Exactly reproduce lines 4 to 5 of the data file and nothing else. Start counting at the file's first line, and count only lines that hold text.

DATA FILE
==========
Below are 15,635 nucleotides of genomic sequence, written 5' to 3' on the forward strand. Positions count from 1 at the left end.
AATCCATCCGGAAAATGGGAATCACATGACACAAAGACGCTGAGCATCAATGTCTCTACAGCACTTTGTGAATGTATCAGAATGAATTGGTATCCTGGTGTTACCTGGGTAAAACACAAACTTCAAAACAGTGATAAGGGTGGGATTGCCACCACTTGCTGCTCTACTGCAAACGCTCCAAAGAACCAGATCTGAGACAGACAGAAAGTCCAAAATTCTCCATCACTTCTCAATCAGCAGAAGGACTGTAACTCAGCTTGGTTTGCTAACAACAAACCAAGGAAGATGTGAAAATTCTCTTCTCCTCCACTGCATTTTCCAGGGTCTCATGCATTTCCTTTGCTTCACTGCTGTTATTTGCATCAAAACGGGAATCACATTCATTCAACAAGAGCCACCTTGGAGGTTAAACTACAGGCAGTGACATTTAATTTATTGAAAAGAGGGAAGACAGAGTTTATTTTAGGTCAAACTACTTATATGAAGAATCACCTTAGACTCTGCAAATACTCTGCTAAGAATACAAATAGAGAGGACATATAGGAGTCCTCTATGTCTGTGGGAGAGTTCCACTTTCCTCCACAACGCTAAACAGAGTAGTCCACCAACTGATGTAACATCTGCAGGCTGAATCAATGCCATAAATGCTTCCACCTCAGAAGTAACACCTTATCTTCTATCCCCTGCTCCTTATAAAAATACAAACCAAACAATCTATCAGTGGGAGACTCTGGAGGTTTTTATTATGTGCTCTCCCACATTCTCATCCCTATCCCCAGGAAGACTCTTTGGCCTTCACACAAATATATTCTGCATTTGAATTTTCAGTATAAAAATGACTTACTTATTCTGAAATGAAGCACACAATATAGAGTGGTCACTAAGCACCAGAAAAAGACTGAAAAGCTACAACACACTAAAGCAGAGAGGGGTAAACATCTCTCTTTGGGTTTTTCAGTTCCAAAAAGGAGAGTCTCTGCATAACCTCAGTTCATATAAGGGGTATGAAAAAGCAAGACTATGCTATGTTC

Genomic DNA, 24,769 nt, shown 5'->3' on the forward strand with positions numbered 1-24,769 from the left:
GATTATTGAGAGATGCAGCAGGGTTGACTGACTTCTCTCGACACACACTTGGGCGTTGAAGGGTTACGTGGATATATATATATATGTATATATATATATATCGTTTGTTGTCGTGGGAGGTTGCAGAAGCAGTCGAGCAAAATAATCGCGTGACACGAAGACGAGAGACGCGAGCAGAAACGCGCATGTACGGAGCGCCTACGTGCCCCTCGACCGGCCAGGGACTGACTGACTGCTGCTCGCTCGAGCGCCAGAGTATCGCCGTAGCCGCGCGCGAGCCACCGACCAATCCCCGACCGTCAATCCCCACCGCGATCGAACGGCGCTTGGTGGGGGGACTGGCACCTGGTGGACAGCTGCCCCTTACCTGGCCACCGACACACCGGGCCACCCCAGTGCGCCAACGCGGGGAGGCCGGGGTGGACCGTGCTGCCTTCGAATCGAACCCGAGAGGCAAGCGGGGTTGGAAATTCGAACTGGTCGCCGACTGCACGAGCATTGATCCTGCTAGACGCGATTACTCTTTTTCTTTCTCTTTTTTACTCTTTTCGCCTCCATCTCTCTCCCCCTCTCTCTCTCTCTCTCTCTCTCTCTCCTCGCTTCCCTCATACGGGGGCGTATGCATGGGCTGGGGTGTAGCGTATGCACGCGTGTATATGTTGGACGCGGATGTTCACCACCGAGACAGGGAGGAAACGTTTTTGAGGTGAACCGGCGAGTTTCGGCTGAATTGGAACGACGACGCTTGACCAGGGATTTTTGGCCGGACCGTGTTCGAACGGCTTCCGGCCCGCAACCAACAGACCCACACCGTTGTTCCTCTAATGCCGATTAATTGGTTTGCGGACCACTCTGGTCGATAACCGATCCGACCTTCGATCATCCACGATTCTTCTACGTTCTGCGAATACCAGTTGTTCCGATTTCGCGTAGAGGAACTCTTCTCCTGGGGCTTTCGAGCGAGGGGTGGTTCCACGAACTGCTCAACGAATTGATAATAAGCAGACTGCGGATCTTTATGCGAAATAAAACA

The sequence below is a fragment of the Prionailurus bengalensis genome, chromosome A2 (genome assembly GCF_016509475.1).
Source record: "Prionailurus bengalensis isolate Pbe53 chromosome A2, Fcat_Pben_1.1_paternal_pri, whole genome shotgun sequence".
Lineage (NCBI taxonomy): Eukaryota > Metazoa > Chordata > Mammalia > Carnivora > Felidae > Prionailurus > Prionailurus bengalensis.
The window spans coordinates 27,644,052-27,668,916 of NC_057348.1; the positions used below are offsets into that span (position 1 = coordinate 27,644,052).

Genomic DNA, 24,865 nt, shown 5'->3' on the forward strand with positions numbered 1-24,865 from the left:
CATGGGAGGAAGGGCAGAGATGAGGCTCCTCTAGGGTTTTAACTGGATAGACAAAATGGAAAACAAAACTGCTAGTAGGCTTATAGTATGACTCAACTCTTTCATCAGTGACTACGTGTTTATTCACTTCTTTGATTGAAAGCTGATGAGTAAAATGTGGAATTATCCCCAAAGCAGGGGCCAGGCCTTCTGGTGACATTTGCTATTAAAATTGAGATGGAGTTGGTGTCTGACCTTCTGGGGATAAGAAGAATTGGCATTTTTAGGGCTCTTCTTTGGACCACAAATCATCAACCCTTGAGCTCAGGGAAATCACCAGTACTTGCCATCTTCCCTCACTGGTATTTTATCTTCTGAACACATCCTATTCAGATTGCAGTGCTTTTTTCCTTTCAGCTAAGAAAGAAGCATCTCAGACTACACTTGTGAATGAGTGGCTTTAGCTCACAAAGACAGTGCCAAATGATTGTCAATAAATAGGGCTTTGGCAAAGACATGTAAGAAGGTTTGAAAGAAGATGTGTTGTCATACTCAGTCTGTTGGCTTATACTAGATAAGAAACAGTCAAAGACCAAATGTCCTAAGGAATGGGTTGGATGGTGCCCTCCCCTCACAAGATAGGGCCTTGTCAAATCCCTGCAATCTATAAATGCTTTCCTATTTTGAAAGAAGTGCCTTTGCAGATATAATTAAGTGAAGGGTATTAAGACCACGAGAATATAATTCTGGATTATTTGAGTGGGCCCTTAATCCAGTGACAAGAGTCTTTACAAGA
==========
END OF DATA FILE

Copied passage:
GATTATTGAGAGATGCAGCAGGGTTGACTGACTTCTCTCGACACACACTTGGGCGTTGAAGGGTTACGTGGATATATATATATATGTATATATATATATATCGTTTGTTGTCGTGGGAGGTTGCAGAAGCAGTCGAGCAAAATAATCGCGTGACACGAAGACGAGAGACGCGAGCAGAAACGCGCATGTACGGAGCGCCTACGTGCCCCTCGACCGGCCAGGGACTGACTGACTGCTGCTCGCTCGAGCGCCAGAGTATCGCCGTAGCCGCGCGCGAGCCACCGACCAATCCCCGACCGTCAATCCCCACCGCGATCGAACGGCGCTTGGTGGGGGGACTGGCACCTGGTGGACAGCTGCCCCTTACCTGGCCACCGACACACCGGGCCACCCCAGTGCGCCAACGCGGGGAGGCCGGGGTGGACCGTGCTGCCTTCGAATCGAACCCGAGAGGCAAGCGGGGTTGGAAATTCGAACTGGTCGCCGACTGCACGAGCATTGATCCTGCTAGACGCGATTACTCTTTTTCTTTCTCTTTTTTACTCTTTTCGCCTCCATCTCTCTCCCCCTCTCTCTCTCTCTCTCTCTCTCTCTCCTCGCTTCCCTCATACGGGGGCGTATGCATGGGCTGGGGTGTAGCGTATGCACGCGTGTATATGTTGGACGCGGATGTTCACCACCGAGACAGGGAGGAAACGTTTTTGAGGTGAACCGGCGAGTTTCGGCTGAATTGGAACGACGACGCTTGACCAGGGATTTTTGGCCGGACCGTGTTCGAACGGCTTCCGGCCCGCAACCAACAGACCCACACCGTTGTTCCTCTAATGCCGATTAATTGGTTTGCGGACCACTCTGGTCGATAACCGATCCGACCTTCGATCATCCACGATTCTTCTACGTTCTGCGAATACCAGTTGTTCCGATTTCGCGTAGAGGAACTCTTCTCCTGGGGCTTTCGAGCGAGGGGTGGTTCCACGAACTGCTCAACGAATTGATAATAAGCAGACTGCGGATCTTTATGCGAAATAAAACA

The sequence below is a fragment of the Prionailurus bengalensis genome, chromosome A2 (genome assembly GCF_016509475.1).